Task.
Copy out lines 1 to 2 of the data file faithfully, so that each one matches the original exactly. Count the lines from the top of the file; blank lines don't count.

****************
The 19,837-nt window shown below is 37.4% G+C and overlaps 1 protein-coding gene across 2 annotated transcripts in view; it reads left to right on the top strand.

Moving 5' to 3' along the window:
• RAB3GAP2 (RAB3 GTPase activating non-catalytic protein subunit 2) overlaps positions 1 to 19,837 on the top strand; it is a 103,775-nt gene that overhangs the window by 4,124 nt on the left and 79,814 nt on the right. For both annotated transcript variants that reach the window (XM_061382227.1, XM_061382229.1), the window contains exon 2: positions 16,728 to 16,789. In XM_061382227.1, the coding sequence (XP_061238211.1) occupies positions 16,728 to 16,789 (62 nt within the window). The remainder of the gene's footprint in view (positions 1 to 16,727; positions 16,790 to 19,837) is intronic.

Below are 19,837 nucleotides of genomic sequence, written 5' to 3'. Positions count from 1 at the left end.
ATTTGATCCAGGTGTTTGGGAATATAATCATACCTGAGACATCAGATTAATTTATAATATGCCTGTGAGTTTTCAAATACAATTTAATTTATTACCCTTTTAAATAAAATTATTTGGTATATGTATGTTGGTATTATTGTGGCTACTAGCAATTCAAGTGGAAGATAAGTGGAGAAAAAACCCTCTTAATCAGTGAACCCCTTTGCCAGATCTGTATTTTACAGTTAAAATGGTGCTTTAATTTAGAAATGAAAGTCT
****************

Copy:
The 19,837-nt window shown below is 37.4% G+C and overlaps 1 protein-coding gene across 2 annotated transcripts in view; it reads left to right on the top strand.

Moving 5' to 3' along the window: